Aaron Marshall is CEO & Co-Founder of Keyrenter Property Management, the nation’s leading property management and real estate franchise.

If you’re in property management or you work in any sort of real estate, it would be very easy right about now to feel pretty bleak about your profession.

“Nobody in their right mind,” you might think, “is going to buy or sell a home. People won’t be renting out their homes. As a profession or purpose, real estate will soon cease to exist.”

But, of course, that’s just not the case. Even during the Great Depression and definitely during the Great Recession, people were buying and selling homes and renting properties. It happens less in harder times than during the boom times, and it’s more challenging, but as long as people need a place to live, the real estate industry marches on.

Meanwhile, I know from experience that the Great Recession was a challenging time to be in the real estate business. But there were still deals being made, and that’s the case now, too.

That doesn’t mean the times and industry aren’t changing. There are several real estate trends that I see the coronavirus launching.

Urban sprawl will continue.

Urban sprawl has been a thing for a while now, but a year ago, we were also talking about how cities were booming. Meanwhile, Generation Z was headed to the cities. Early this year, it was heady times for the cities.

But now? People are doing what they can to get out of the cities, which are densely populated and like a smorgasbord for the coronavirus.

It only feels like the pandemic has been with us for years instead of months, and so the data on how many people are moving isn’t exactly out yet — but it does appear that people are relocating and will continue to move from the cities to the suburbs as well as smaller, more rural and spread-out towns.

So while it may be tough going in many metropolitan areas for some time, there are still a lot of real estate markets across the country that are thriving right now.

Urban sprawl will also be fueled by the fact that physically working in the office isn’t considered a necessity for many companies any longer. You can live an hour or two or three out of the big city if you don’t have to be in a downtown office every single day of the week.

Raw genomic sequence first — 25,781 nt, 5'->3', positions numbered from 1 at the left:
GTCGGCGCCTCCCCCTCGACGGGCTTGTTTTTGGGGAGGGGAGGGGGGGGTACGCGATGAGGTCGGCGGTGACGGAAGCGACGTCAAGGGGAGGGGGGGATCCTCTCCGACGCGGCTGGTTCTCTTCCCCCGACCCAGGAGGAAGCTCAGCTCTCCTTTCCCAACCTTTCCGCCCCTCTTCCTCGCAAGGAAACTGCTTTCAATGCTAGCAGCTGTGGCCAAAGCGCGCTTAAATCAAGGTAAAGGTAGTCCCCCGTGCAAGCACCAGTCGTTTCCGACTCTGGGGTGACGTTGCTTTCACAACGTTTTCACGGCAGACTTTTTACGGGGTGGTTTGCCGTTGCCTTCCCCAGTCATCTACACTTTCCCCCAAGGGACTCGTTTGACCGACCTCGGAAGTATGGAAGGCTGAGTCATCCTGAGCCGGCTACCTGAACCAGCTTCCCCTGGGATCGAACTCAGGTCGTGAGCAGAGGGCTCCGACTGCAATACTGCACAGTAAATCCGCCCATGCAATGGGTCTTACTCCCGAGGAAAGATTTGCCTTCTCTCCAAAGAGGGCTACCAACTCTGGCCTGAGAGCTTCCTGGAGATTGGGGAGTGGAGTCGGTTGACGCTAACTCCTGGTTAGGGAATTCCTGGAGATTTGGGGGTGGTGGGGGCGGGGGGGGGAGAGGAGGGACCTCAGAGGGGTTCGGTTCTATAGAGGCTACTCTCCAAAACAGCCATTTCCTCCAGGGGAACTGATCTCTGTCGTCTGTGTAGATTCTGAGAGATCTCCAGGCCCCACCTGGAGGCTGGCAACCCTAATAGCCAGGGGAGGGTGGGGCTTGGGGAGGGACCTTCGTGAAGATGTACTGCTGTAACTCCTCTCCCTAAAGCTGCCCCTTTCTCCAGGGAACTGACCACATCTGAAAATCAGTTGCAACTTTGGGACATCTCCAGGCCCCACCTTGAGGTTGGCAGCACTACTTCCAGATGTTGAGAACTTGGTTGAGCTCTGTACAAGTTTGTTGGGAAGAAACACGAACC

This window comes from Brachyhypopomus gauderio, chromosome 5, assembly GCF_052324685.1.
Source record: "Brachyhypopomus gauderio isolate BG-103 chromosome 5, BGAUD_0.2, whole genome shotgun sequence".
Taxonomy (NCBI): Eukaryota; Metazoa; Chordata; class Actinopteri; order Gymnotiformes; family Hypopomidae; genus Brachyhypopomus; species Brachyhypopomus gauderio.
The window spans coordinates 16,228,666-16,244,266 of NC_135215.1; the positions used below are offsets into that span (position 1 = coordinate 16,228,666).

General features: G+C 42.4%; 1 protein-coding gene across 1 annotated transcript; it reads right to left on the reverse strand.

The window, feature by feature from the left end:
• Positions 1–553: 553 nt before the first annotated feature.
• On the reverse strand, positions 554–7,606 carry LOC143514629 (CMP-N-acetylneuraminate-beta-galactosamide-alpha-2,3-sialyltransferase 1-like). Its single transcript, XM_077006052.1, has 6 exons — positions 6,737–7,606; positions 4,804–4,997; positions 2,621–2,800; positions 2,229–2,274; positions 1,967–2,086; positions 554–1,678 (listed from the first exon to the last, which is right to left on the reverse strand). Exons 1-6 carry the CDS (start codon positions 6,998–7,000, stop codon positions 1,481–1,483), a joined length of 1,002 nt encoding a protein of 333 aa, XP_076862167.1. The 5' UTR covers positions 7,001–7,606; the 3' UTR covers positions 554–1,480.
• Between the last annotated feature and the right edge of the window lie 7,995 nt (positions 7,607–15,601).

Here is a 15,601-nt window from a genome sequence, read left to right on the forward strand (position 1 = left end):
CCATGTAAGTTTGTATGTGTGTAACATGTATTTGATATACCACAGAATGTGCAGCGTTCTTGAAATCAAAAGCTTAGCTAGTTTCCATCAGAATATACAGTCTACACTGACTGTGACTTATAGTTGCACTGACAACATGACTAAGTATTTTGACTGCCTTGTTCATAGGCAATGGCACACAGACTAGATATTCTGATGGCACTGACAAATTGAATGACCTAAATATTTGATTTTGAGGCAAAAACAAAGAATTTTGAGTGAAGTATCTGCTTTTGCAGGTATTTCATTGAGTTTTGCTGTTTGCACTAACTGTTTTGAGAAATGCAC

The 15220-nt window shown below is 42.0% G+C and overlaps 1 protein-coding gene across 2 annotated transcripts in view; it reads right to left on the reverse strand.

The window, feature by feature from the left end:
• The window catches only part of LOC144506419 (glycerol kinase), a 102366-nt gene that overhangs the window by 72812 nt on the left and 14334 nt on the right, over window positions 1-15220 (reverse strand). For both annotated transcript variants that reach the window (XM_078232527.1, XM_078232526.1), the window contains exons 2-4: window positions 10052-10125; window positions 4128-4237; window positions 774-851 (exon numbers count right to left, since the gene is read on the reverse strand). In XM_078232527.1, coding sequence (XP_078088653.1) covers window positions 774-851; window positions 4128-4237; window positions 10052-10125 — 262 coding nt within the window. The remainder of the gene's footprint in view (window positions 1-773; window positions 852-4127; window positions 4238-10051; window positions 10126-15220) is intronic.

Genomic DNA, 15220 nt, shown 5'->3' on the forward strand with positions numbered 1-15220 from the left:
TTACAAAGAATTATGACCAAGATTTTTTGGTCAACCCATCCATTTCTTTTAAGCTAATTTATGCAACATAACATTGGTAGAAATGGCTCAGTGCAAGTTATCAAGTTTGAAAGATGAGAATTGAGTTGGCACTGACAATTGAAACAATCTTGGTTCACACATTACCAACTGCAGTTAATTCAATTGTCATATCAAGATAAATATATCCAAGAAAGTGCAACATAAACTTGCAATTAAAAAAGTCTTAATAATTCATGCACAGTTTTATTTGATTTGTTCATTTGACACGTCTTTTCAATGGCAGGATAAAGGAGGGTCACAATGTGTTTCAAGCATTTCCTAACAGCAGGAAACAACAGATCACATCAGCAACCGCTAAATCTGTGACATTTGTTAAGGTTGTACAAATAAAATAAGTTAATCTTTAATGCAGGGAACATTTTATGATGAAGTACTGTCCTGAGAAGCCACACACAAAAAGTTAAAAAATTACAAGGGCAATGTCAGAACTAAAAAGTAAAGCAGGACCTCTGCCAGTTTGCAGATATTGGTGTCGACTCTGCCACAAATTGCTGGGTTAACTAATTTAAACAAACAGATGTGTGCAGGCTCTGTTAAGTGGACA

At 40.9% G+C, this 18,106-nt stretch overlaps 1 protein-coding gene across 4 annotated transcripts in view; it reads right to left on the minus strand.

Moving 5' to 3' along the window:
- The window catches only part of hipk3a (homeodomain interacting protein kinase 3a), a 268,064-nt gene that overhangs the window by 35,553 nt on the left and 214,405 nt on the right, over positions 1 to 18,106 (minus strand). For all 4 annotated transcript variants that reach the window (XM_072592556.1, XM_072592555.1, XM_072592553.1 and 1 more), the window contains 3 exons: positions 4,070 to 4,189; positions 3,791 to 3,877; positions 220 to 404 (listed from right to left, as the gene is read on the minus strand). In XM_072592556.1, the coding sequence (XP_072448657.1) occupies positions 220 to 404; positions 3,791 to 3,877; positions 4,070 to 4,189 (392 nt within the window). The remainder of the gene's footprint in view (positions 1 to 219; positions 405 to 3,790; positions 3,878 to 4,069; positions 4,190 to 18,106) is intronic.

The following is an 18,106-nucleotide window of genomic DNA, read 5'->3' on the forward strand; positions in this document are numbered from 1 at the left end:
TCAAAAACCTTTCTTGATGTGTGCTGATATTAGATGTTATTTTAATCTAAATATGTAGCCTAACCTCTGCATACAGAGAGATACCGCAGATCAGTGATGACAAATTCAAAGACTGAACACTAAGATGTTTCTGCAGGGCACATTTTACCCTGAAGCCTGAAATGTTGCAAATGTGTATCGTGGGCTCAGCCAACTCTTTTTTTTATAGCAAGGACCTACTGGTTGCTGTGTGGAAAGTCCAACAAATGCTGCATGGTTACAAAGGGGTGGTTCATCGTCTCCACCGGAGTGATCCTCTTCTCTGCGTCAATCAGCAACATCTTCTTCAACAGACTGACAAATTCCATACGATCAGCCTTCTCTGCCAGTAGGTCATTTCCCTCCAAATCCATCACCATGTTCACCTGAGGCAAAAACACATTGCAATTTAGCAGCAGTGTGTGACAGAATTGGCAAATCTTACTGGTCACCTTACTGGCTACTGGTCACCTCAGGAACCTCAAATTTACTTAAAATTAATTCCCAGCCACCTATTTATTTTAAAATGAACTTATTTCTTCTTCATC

Banks are going to insist on getting more money for a home loan upfront.

That’s already happening. Almost overnight, as soon as the pandemic started to hit, lenders began insisting on higher down payments. It doesn’t look like that’s going away any time soon, but I think that’s largely a good policy for many buyers. For instance, if you need to sell in a couple of years, at least you already have some equity in your house.

Bigger homes may sell faster.

There’s some evidence that as the pandemic makes staying home chic — the wealthy are taking advantage of lower rates and buying bigger homes. If the rates continue to stay low, and the pandemic remains with us, builders may be encouraged to go big when they build new homes, and the larger homes, in general, may sell faster. McMansions, which seemed to be the rage before the Great Recession, just may make a comeback.

Vacation homes may make a comeback, too.

Well, I’m not sure they ever left, but there has been some evidence suggesting that wealthier families are buying vacation homes. You tend to vacation near beaches, lakes, in the mountains — anywhere but the densely populated city. Of course, the beaches are often densely populated, but it’s the beach. People will always want to live near the water.

It should be a buyer’s market for at least a few more years.

Yes, that sounds like a bold statement, and the way things go in the news, maybe in two weeks I’ll be taking this prediction back. But while the pandemic is scary stuff, and it’s certainly done a number on our economy, the current housing market was in far better shape than it was before the Great Recession of 2007 to 2009 (although it was really 2008 when we all noticed it — and the effects lasted for years).

Back then, there were too many houses. People had overbuilt, and so you had a lot of situations where people couldn’t sell because there were too many homes for buyers to choose from. Or if you did sell, it wasn’t as if you could name your price. You could name it, but it was often followed with laughter.

Now, we don’t have a glut of homes, and so if you want to sell, generally, you can. That should keep the market in good shape for the next several years.

Don’t get me wrong; these are difficult times, and I’m not trying to make it sound like everything is peaches and cream. But while some areas of the country have extreme challenges, that just means that in other areas, new and exciting prospects are emerging in real estate and property management. Like searching for a dream home, it may take a while to find what you’re looking for, but on plenty of doorsteps, I still see a welcome mat.

Forbes Real Estate Council is an invitation-only community for executives in the real estate industry. Do I qualify?

As long as people need a place to live, the real estate industry marches on.As long as people need a place to live, the real estate industry marches on.

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